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From Accra, the capital of Ghana, electronic music artist Luong Hue Trinh shared with VietnamPlus that she will have a very special performance with local artists here.
In “Heave,” some sound materials in daily life and the performance ritual of Đạo Mẫu (the worship of Mother Goddesses in Vietnam) will be mixed with Arca’s folk songs and street sounds.
This is the first time a Vietnamese music artist has exchanged art with artists in Ghana. The program will be livestreamed at 8 pm on May 29 (Ghana time), ie 3 pm on May 30 (Vietnam time). Viewers can watch on Facebook, YouTube and Instagram of the Organizing Committee - Alliance Française Accra (the agency promoting French culture and language in Ghana).
|Electronic music artist Luong Hue Trinh. Photo: Dino Trung|
Art is the reflection of life
The idea of this multicultural show came from Alliance Française Accra Director, Mr. Emmanuel Labrande.
During his time as Cultural Attaché of the French Embassy in Vietnam and Director of the French Cultural Center in Hanoi, Mr. Emmanuel Labrande had many opportunities to collaborate with Luong Hue Trinh, one of the outstanding acoustic electronical music artist in Vietnam.
"Heave" was supposed to take place within the framework of the Music and Dance Festival in Accra this year, but because of the pandemic, the festival could not be carried out as planned. However, Alliance Française Accra decided to continue to produce the show and broadcast it online.
“Online broadcasting will help more people around the world enjoy art,” said artist Luong Hue Trinh.
During one and a half year since her arrvial in Accra, Luong Hue Trinh has constantly collaborated with local artists to prepare for this collaboration.
“Heave” denotes a basic type of sound wave in music. It is also the movement of the body each time we breathe, and the term is also used in some movements in the art of dance.
The theme of the show was created from the observation of artist Hue Trinh, when people in many parts of the world felt that even breathing became difficult due to pollution, violence, stress and disease. The fact is that recently, a lot of people have died from lack of oxygen to breathe. Through the program, the artists raised the question of what people can do to regain normal breathing.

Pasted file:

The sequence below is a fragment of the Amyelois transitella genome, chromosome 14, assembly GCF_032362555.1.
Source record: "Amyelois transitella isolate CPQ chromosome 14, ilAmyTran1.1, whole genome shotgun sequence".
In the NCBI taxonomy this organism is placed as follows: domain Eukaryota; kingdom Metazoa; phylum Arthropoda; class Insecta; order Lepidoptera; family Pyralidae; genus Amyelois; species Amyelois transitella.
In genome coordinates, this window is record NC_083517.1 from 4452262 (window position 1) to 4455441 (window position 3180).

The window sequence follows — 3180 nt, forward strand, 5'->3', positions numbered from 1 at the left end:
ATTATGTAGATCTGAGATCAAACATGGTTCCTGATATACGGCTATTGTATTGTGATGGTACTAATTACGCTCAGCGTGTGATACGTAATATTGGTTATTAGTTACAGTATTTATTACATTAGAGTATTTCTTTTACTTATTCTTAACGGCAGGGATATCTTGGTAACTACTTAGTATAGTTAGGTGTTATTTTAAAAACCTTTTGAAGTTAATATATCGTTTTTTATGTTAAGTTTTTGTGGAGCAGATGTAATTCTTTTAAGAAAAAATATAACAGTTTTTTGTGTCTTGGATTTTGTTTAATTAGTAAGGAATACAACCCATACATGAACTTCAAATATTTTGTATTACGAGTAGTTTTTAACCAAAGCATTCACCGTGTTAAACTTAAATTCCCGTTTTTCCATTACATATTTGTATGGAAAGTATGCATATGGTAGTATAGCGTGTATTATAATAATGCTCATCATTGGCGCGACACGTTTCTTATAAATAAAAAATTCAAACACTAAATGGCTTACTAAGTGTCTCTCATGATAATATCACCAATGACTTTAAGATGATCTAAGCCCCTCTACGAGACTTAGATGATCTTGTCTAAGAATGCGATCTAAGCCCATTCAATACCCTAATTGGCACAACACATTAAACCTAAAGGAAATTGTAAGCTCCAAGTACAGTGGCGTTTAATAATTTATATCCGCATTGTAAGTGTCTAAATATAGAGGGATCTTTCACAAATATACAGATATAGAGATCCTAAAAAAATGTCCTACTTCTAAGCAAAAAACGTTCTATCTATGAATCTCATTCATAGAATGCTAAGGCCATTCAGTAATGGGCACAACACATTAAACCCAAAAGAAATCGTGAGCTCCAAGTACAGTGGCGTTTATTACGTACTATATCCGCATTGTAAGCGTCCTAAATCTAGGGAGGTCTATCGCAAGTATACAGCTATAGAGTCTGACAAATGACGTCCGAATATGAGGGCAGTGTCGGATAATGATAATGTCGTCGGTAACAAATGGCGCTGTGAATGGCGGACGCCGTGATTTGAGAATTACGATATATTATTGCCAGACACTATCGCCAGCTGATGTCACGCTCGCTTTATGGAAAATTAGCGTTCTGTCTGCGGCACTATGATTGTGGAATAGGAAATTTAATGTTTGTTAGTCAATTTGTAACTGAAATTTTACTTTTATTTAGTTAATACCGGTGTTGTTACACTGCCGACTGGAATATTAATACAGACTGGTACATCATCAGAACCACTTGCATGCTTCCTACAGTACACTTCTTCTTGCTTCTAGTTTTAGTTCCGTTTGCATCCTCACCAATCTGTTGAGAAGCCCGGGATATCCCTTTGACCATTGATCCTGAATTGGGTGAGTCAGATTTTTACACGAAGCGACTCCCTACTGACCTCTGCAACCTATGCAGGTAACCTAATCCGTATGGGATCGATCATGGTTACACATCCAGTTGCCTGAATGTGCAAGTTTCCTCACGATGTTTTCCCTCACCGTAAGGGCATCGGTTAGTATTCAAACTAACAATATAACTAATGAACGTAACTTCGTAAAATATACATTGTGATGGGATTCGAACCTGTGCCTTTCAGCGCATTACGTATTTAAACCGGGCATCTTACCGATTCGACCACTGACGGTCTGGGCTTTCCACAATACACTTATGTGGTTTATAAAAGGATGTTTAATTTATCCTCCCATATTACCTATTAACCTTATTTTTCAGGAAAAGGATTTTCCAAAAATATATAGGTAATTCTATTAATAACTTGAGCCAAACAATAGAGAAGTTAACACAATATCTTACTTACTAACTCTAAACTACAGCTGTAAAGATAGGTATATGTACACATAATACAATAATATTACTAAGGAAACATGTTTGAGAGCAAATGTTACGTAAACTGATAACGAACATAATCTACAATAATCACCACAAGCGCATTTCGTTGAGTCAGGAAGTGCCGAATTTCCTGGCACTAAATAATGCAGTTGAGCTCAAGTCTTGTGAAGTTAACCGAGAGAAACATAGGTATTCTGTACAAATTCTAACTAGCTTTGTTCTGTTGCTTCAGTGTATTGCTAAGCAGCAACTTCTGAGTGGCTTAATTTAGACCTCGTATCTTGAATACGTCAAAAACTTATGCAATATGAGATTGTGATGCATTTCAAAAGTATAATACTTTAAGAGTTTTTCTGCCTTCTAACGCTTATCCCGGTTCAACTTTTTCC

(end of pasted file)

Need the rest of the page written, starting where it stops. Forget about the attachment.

For artist Luong Hue Trinh, breathing is an expression of existence and all those pollutants have a significant influence on the existence each individual.
When the pandemic broke out, she followed the news about the situation in India and felt haunted. “As COVID-19 hits society, we become more aware of breathing, of the dangers of lack of oxygen,” added the artist.
Choreographer Sena Atsugah, who collaborates with Luong Hue Trinh, is very interested in the theme of the show, because it reflects the real life of today.
“Human activities have destroyed the environment. Through music, dance, video and poetry, the show will highlight the human impact on the natural environment. From there, it calls on people to change their way of life to have a safe and friendly environment,” shared Sena.
Through art, Sena hopes people will change their personal behavior to live with more purposes for the development of the community.
|Ghana's choreographer Sena Atsugah. Photograph: NVCC/VietnamPlus|
Connecting Vietnam-Ghana cultures
From that idea, artist Luong Hue Trinh discussed with choreographer Sena Atsugah to bring the movements of the body as well as the sound of breathing on the stage.
“While composing and practicing, we also experienced not having enough oxygen for a certain period of time. I even had to go to the hospital to get checked out because my stomach abs were so painful after breathing in different states while filming the video for the show," the artist said.
When composing, Luong Hue Trinh always uses materials in Vietnamese traditional music and uses them creatively. This time too, through certain researches about traditional Ghanaian music and their sacrificial rituals to the gods, she decided to incorporate the folklore culture and materials in daily life of both countries into her music.
For Ghana, she included a musical element in the performance rituals for the their “thunder god” and some folk dances. As for Vietnam, Trinh used some materials in Đạo Mẫu (the worship of Mother Goddesses).
In addition, traditional Vietnamese music is also conveyed through the timbre of the zither. Not only that, the sounds of daily life in Accra and Hanoi are also recorded by the female artist to be included in the work, such as the shouts of street vendors, the sounds of vehicles and people talking in the small alley where Trinh's parents are living. Even familiar children's rhymes are also used in her compositions. Similarly, Trinh also uses the street sounds in Accra.
Choreographer Sena Atsugah said Luong Hue Trinh was the first Vietnamese musician she collaborated with.
“This makes me very excited and also somewhat nervous. Trinh has been immersed in Ghanaian culture, so I feel very excited and honored to be working with her. I hope I can contribute to spreading the meaning of the program,” Sena shared.
The artists all hope that the Vietnamese audience will enjoy the music and contemporary African dance in Ghana and vice versa. Thereby, the relationship of two geographically distant cultures will become somewhat closer.
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